Screening infants with an isolated single umbilical artery for renal anomalies: Nonsense?

N. Doornebal*, T. W. de Vries, A. F. Bos, N. K. S. de Vries

*Bijbehorende auteur voor dit werk

OnderzoeksoutputAcademicpeer review

14 Citaten (Scopus)


Background: Presently there is no consensus regarding the extent of workup required in newborns who present with an isolated single umbilical artery (SUA). Because of the association with silent renal anomalies, some studies advise to perform renal uttrasonography in infants born with an isolated SUA.

Aims: To decide whether screening (performing a renal ultrasound and in case of abnormalities on the ultrasound performing a micturating cystourethrogram) infants with an isolated SUA is justified by evaluating the prevalence of clinically relevant renal abnormalities.

Study design: Retrospective descriptive study.

Subjects: Live-born infants with SUA detected by physical examination born between January 1st, 1997 and February 1st, 2005, in a tertiary care university hospital. Outcome measures: Renal anomalies detected by renal uttrasonography and a micturating cystourethrogram in infants with abnormalities on renal ultrasound.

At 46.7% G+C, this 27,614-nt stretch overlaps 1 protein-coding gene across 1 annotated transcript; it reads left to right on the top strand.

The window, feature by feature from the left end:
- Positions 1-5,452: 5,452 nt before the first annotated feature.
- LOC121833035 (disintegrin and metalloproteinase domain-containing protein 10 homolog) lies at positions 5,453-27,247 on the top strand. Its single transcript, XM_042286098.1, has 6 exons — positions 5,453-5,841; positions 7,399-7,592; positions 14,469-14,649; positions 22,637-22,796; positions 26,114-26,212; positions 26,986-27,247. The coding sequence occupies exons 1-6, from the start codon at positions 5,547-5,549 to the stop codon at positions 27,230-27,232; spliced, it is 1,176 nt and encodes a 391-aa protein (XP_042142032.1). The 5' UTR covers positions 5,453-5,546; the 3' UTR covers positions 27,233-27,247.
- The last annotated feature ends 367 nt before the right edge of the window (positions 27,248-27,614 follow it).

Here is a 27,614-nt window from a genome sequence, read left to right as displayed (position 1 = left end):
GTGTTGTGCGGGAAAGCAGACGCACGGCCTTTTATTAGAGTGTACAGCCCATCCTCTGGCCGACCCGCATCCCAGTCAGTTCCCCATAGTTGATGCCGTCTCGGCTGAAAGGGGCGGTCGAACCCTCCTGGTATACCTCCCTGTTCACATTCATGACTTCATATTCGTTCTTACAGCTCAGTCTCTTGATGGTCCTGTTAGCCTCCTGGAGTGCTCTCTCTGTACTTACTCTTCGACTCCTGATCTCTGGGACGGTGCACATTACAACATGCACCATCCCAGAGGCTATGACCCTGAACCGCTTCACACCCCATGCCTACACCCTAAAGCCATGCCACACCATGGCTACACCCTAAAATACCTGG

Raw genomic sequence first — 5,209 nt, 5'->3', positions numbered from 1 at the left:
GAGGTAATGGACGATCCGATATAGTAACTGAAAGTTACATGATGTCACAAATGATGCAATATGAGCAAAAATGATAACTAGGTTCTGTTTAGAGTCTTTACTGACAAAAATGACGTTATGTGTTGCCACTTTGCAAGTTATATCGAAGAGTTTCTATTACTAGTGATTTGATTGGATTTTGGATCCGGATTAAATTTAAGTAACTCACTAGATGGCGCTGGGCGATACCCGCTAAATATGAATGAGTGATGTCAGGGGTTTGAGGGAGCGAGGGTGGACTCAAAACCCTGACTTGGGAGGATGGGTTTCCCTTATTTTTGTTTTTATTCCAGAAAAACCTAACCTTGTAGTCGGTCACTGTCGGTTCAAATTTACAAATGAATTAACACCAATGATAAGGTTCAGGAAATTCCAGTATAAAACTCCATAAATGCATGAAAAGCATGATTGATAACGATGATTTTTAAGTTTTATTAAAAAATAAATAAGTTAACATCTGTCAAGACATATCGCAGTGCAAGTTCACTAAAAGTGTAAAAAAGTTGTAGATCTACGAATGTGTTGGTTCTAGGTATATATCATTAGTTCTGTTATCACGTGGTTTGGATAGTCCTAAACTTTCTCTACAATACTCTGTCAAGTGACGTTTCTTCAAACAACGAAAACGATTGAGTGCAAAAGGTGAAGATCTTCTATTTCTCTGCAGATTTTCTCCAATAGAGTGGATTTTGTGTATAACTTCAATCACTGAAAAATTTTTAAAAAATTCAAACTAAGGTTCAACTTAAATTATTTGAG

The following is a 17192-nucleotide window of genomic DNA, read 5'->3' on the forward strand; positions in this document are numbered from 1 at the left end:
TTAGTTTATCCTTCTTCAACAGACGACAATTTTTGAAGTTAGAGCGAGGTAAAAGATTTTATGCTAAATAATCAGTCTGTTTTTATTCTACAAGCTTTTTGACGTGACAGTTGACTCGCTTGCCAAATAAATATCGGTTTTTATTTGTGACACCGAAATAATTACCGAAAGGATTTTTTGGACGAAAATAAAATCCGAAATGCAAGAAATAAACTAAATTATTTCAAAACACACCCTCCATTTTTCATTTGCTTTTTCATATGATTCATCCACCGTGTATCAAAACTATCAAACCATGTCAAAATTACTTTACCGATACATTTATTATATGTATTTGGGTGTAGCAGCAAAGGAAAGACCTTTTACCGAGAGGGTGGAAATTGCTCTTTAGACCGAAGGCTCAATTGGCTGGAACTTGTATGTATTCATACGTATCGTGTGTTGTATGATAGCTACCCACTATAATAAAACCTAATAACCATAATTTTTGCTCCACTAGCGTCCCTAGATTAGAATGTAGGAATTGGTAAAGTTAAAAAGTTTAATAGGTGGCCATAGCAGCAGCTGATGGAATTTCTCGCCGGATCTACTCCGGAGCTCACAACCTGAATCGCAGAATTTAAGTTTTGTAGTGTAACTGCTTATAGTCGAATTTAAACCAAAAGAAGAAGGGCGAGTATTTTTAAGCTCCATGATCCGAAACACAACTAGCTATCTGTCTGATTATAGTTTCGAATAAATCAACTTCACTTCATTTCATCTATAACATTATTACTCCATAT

Results: We included 52 live-born infants with an isolated SUA. Renal uttrasonography was performed in 92.3% of these 52 infants. In this group, abnormalities were found in 5 infants (10.4 %) on renal ultrasound. A relative subpelvine stenosis was detected in 1 infant, the other abnormalities on renal ultrasound were mild hydronephrosis without further consequences.

Conclusion: Our data suggest that it is not necessary to screen for renal anomalies in infants with a single umbilical artery without other anomalies seen at physical examination. (C) 2006 Elsevier Ireland Ltd. All rights reserved.

Originele taal-2English
Pagina's (van-tot)567-570
Aantal pagina's4
TijdschriftEarly Human Development
Nummer van het tijdschrift9
StatusPublished - sep-2007

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